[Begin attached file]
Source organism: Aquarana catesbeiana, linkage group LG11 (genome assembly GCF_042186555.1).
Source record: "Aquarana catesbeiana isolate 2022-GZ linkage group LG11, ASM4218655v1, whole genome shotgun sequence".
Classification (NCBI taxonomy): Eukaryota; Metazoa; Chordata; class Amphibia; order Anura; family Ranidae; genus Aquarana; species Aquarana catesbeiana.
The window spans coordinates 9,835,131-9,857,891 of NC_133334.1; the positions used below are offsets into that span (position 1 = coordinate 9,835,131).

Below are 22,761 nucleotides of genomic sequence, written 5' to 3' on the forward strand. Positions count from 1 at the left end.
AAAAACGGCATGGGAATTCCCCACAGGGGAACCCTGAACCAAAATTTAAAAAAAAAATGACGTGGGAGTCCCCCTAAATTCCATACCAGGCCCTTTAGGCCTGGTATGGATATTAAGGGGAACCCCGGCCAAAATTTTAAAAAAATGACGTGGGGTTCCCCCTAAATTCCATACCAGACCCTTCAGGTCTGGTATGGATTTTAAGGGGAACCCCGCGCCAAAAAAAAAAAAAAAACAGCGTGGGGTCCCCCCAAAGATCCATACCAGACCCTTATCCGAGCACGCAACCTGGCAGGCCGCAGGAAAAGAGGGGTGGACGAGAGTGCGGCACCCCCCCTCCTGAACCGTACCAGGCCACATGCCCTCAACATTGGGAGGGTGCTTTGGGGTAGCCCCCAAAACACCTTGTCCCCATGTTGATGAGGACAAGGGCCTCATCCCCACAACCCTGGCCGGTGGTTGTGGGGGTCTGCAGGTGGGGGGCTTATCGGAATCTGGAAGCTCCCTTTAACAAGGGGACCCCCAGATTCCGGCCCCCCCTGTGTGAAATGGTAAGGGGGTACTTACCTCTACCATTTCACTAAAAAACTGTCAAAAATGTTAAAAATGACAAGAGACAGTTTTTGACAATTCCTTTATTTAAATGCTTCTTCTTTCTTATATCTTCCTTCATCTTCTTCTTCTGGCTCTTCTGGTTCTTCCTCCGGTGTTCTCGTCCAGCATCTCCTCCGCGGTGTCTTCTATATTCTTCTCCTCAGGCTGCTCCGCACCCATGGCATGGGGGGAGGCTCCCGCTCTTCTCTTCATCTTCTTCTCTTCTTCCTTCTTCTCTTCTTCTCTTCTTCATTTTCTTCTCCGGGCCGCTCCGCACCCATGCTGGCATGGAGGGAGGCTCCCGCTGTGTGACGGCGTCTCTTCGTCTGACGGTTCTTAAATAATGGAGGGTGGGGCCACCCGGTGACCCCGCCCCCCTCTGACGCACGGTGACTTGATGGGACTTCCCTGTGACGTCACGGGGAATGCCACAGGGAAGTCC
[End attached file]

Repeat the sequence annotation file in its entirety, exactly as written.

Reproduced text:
Source organism: Aquarana catesbeiana, linkage group LG11 (genome assembly GCF_042186555.1).
Source record: "Aquarana catesbeiana isolate 2022-GZ linkage group LG11, ASM4218655v1, whole genome shotgun sequence".
Classification (NCBI taxonomy): Eukaryota; Metazoa; Chordata; class Amphibia; order Anura; family Ranidae; genus Aquarana; species Aquarana catesbeiana.
The window spans coordinates 9,835,131-9,857,891 of NC_133334.1; the positions used below are offsets into that span (position 1 = coordinate 9,835,131).

Below are 22,761 nucleotides of genomic sequence, written 5' to 3' on the forward strand. Positions count from 1 at the left end.
AAAAACGGCATGGGAATTCCCCACAGGGGAACCCTGAACCAAAATTTAAAAAAAAAATGACGTGGGAGTCCCCCTAAATTCCATACCAGGCCCTTTAGGCCTGGTATGGATATTAAGGGGAACCCCGGCCAAAATTTTAAAAAAATGACGTGGGGTTCCCCCTAAATTCCATACCAGACCCTTCAGGTCTGGTATGGATTTTAAGGGGAACCCCGCGCCAAAAAAAAAAAAAAAACAGCGTGGGGTCCCCCCAAAGATCCATACCAGACCCTTATCCGAGCACGCAACCTGGCAGGCCGCAGGAAAAGAGGGGTGGACGAGAGTGCGGCACCCCCCCTCCTGAACCGTACCAGGCCACATGCCCTCAACATTGGGAGGGTGCTTTGGGGTAGCCCCCAAAACACCTTGTCCCCATGTTGATGAGGACAAGGGCCTCATCCCCACAACCCTGGCCGGTGGTTGTGGGGGTCTGCAGGTGGGGGGCTTATCGGAATCTGGAAGCTCCCTTTAACAAGGGGACCCCCAGATTCCGGCCCCCCCTGTGTGAAATGGTAAGGGGGTACTTACCTCTACCATTTCACTAAAAAACTGTCAAAAATGTTAAAAATGACAAGAGACAGTTTTTGACAATTCCTTTATTTAAATGCTTCTTCTTTCTTATATCTTCCTTCATCTTCTTCTTCTGGCTCTTCTGGTTCTTCCTCCGGTGTTCTCGTCCAGCATCTCCTCCGCGGTGTCTTCTATATTCTTCTCCTCAGGCTGCTCCGCACCCATGGCATGGGGGGAGGCTCCCGCTCTTCTCTTCATCTTCTTCTCTTCTTCCTTCTTCTCTTCTTCTCTTCTTCATTTTCTTCTCCGGGCCGCTCCGCACCCATGCTGGCATGGAGGGAGGCTCCCGCTGTGTGACGGCGTCTCTTCGTCTGACGGTTCTTAAATAATGGAGGGTGGGGCCACCCGGTGACCCCGCCCCCCTCTGACGCACGGTGACTTGATGGGACTTCCCTGTGACGTCACGGGGAATGCCACAGGGAAGTCC